Bill Griffiths completed the preliminary draft of his book on the dialect of the North East Coast just days before his death in September 2007. It concluded a remarkable achievement, being the third volume of the Heritage Lottery Fund’s Wor’ Language project. The previous books Stotty ‘n Spicecake: The Story of North East Cooking, 2006, and Pitmatic: The Talk of the North East Coalfield, 2007, received local and national acclaim and alongwith his Dictionary of North East Dialect, 2004, 2005, established Bill’s reputation as the region’s foremost dialect scholar. He was a unique talent who possessed an unusual combination of skills. He came from an orchestra family, was trained as a classical pianist and had performed solo at the Barbican Centre. His musical education was followed by a degree in History at UCL and a Doctorate in Old English from Kings College, London. He also wrote poetry which was of the highest order, one of his many obituarists in the national press described his work as without equal in English since Ezra Pound. That he deliberately chose to publish with small presses, of which he was an ardent participant, partly explains why his work was not more widely known. In recent years, however, he had been appointed Visiting Professor in Poetry in many universities, particularly in the U S A where his work is highly regarded. His role as a Fellow and a researcher at the Centre for Northern Studies at Northumbria University since 2000 provided a material security – unusual for Bill like many other poets – and it was during these years that he tirelessly researched regional dialect.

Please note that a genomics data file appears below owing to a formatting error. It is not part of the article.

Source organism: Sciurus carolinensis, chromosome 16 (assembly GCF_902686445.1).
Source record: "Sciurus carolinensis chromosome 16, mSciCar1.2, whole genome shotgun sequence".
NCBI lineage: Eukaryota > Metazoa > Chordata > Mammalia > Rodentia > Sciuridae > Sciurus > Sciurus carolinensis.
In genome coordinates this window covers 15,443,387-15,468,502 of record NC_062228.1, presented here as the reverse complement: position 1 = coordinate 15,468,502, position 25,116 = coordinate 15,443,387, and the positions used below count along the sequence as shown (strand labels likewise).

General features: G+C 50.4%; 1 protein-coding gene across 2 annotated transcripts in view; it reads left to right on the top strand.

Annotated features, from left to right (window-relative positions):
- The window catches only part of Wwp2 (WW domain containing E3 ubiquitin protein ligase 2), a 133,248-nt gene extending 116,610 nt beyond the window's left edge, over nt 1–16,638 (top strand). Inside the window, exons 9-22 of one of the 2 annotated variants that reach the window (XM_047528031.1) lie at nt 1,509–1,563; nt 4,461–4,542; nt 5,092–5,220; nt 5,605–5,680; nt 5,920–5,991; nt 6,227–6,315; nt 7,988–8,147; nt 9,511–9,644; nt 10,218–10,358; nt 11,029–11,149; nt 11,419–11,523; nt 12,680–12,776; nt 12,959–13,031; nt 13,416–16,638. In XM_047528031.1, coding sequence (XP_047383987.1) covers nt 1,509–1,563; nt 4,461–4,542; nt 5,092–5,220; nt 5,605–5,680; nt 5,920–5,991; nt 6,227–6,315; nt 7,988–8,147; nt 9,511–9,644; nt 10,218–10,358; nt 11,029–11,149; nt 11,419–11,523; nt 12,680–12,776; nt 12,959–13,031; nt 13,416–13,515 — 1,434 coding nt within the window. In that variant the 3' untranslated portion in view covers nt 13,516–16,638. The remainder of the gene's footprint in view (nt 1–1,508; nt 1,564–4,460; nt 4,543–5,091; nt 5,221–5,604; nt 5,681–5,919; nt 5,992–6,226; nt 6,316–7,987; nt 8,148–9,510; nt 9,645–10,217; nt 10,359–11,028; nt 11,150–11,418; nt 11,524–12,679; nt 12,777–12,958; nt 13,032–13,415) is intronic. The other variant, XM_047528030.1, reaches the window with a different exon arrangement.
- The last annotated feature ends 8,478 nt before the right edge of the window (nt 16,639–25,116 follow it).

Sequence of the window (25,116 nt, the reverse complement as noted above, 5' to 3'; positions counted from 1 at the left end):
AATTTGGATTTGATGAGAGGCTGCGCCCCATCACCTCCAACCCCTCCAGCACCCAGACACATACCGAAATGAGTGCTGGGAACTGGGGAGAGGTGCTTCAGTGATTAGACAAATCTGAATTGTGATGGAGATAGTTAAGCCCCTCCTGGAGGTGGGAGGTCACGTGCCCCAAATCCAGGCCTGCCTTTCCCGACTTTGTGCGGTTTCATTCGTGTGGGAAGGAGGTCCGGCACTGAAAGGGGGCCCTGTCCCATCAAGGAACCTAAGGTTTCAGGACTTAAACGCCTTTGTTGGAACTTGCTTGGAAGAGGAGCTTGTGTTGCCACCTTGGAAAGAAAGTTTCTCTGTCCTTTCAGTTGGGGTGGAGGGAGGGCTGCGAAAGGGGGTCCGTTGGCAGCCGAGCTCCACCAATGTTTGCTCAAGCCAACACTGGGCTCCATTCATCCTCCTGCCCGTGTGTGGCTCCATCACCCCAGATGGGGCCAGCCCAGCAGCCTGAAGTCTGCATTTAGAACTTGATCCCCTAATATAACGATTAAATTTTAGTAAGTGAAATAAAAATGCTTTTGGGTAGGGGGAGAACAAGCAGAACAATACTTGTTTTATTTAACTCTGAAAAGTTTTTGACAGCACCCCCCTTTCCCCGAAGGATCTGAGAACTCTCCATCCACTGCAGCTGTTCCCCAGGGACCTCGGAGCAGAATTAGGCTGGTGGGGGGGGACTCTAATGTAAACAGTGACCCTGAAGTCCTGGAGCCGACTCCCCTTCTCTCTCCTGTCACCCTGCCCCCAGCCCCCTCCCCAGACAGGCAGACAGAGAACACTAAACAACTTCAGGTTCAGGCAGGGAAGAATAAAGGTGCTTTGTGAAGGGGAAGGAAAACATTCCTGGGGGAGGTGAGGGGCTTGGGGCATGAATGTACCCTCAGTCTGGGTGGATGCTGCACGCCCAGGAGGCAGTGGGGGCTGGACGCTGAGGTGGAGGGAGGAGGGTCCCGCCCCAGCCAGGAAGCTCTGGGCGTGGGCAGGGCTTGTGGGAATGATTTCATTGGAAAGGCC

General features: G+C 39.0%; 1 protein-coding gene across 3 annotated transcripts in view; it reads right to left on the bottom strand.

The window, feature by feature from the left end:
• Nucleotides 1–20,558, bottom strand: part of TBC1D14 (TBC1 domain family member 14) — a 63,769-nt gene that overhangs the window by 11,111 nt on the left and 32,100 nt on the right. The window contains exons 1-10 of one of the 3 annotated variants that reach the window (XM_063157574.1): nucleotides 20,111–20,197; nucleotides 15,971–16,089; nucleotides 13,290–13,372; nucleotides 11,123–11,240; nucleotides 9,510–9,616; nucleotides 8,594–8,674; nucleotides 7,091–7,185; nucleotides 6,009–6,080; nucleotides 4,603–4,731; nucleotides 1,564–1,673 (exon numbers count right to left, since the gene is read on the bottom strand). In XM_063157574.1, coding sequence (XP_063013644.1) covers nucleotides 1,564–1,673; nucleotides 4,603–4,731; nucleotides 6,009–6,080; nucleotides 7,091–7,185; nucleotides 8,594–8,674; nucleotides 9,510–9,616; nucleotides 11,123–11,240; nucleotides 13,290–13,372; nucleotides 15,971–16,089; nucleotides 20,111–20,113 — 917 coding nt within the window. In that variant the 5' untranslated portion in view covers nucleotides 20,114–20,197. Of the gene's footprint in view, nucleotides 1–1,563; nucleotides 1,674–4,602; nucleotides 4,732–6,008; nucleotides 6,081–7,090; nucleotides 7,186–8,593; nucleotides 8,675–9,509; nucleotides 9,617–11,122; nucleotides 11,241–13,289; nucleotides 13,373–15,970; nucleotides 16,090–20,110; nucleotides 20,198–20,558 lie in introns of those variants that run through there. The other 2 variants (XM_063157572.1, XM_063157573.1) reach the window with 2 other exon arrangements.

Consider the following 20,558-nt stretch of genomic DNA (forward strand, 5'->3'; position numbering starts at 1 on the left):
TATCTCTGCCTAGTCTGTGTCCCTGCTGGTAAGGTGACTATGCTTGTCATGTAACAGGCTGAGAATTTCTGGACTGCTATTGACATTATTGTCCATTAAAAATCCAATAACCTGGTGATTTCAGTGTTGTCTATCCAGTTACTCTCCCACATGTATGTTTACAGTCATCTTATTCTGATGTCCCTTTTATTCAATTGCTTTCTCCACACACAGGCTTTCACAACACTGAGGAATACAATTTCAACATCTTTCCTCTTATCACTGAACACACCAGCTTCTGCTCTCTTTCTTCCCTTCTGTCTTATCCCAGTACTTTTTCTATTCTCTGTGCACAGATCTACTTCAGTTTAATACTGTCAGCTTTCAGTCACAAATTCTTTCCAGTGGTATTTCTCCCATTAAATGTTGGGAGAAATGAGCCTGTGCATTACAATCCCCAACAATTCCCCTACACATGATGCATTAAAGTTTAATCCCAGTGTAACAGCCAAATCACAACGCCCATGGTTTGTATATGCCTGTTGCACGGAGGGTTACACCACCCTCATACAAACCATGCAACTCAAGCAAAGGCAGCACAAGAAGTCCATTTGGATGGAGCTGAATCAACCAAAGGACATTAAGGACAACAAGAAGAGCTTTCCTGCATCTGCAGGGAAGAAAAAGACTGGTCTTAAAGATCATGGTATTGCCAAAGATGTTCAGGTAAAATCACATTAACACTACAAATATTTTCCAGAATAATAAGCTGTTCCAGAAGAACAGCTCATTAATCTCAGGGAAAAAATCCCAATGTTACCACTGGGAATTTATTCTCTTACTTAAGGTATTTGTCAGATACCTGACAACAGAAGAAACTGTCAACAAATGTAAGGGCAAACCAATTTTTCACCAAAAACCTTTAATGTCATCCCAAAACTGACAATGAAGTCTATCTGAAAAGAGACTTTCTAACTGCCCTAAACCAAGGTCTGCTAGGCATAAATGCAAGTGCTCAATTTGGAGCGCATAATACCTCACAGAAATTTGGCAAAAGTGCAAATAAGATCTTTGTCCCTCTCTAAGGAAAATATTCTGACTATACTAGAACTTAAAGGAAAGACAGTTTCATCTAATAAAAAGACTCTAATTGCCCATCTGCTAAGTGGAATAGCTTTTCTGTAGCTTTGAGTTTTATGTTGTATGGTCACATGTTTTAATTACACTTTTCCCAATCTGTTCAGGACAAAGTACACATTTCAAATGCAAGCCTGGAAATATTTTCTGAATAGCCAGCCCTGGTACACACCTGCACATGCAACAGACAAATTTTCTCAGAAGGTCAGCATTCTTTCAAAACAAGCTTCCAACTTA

Bill moved from London to the North East, settling at Seaham, in 1990. To many this seemed an odd choice as he had a growing reputation as a poet with a particular London focus. But, for Bill there was a strong logic to his northern journey. Since the 1960’s he had frequently visited the region, drawn to the Morden Tower poetry scene and the poets who were emerging under the guiding influence of Basil Bunting. Bill was a strong admirer of Tom Pickard and their relationship of mutual respect produced the delightful collaborative work Tyne Txts in 2003. Above all it was the region’s language that drew him here. Bill was a formidable student of Saxon literature who took great pleasure in living amongst the vestiges of Old English which forms the core of North East dialect. He quickly became part of the local cultural scene-in its widest sense. Professor Rosemary Cramp would visit his marvellously unkempt Tyneside flat at Seaham, surrounded by four pianos, including two grands! –to discuss aspects of Seaham’s Saxon History. He wrote numerous books on Seaham from its Saxon origins to the Londonderry years. He was a champion of the local environment, drawing attention to the plight of the Durham Denes and attacking the local authority plans to develop the notorious Get Carter beach. These drew Bill into politics and he came within a few votes of winning a council seat as an Independent in this Labour stronghold. He became the leading figure and inspiration in the Seaham local history scene and helped to establish the Tyneside and Durham Dialect Society. He had a remarkable ability to blend in to local society; he could more than hold his own in academic circles, but it was his involvement with ordinary local people that gave him greatest pleasure. His half time post at the university allowed him to visit and talk to old people – Thursday afternoons were always reserved for making one elderly resident’s lunch. He was well known amongst teenagers, many who participated, in his dialect projects. With his dishevelled appearance, tattoos that were a legacy of his involvement with the Hells Angels during the 1960’s, and colourful American sportswear and shellsuits he developed an easy rapport with people who would normally be reluctant to participate in scholarly research. Indeed Bill always managed to invoke amongst those involved in his work a strong sense of shared ownership: he was there to help them preserve and defend ‘their’ language, a dimension all too apparent at his numerous dialect meetings when he was accompanied by an entourage of locals. To hear young men and women give demonstrations of contemporary dialect were memorable moments at these events.